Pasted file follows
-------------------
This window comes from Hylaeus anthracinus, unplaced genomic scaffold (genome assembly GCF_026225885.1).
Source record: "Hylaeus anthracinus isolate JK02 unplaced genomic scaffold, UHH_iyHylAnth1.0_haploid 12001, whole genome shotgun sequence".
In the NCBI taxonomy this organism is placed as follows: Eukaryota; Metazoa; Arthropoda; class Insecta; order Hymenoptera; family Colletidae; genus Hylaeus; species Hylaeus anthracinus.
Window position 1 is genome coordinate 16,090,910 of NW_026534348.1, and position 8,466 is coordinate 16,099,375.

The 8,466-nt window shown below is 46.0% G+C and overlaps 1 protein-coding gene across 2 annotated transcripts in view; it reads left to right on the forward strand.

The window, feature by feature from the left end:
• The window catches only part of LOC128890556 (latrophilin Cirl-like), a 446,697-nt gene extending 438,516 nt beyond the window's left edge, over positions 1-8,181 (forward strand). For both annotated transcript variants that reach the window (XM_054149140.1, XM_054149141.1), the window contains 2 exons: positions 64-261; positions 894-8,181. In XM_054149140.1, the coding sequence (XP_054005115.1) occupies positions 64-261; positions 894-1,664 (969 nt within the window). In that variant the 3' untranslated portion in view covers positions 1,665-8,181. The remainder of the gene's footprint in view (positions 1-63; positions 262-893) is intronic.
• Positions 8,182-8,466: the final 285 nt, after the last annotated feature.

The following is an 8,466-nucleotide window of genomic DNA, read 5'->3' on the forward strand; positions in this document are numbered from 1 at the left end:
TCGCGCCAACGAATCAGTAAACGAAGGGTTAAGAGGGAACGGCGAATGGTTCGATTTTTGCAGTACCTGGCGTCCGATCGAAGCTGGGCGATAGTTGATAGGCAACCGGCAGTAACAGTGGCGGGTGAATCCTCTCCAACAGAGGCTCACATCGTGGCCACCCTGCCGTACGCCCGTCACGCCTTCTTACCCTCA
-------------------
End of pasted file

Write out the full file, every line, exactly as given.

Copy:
This window comes from Hylaeus anthracinus, unplaced genomic scaffold (genome assembly GCF_026225885.1).
Source record: "Hylaeus anthracinus isolate JK02 unplaced genomic scaffold, UHH_iyHylAnth1.0_haploid 12001, whole genome shotgun sequence".
In the NCBI taxonomy this organism is placed as follows: Eukaryota; Metazoa; Arthropoda; class Insecta; order Hymenoptera; family Colletidae; genus Hylaeus; species Hylaeus anthracinus.
Window position 1 is genome coordinate 16,090,910 of NW_026534348.1, and position 8,466 is coordinate 16,099,375.

The 8,466-nt window shown below is 46.0% G+C and overlaps 1 protein-coding gene across 2 annotated transcripts in view; it reads left to right on the forward strand.

The window, feature by feature from the left end:
• The window catches only part of LOC128890556 (latrophilin Cirl-like), a 446,697-nt gene extending 438,516 nt beyond the window's left edge, over positions 1-8,181 (forward strand). For both annotated transcript variants that reach the window (XM_054149140.1, XM_054149141.1), the window contains 2 exons: positions 64-261; positions 894-8,181. In XM_054149140.1, the coding sequence (XP_054005115.1) occupies positions 64-261; positions 894-1,664 (969 nt within the window). In that variant the 3' untranslated portion in view covers positions 1,665-8,181. The remainder of the gene's footprint in view (positions 1-63; positions 262-893) is intronic.
• Positions 8,182-8,466: the final 285 nt, after the last annotated feature.

The following is an 8,466-nucleotide window of genomic DNA, read 5'->3' on the forward strand; positions in this document are numbered from 1 at the left end:
TCGCGCCAACGAATCAGTAAACGAAGGGTTAAGAGGGAACGGCGAATGGTTCGATTTTTGCAGTACCTGGCGTCCGATCGAAGCTGGGCGATAGTTGATAGGCAACCGGCAGTAACAGTGGCGGGTGAATCCTCTCCAACAGAGGCTCACATCGTGGCCACCCTGCCGTACGCCCGTCACGCCTTCTTACCCTCA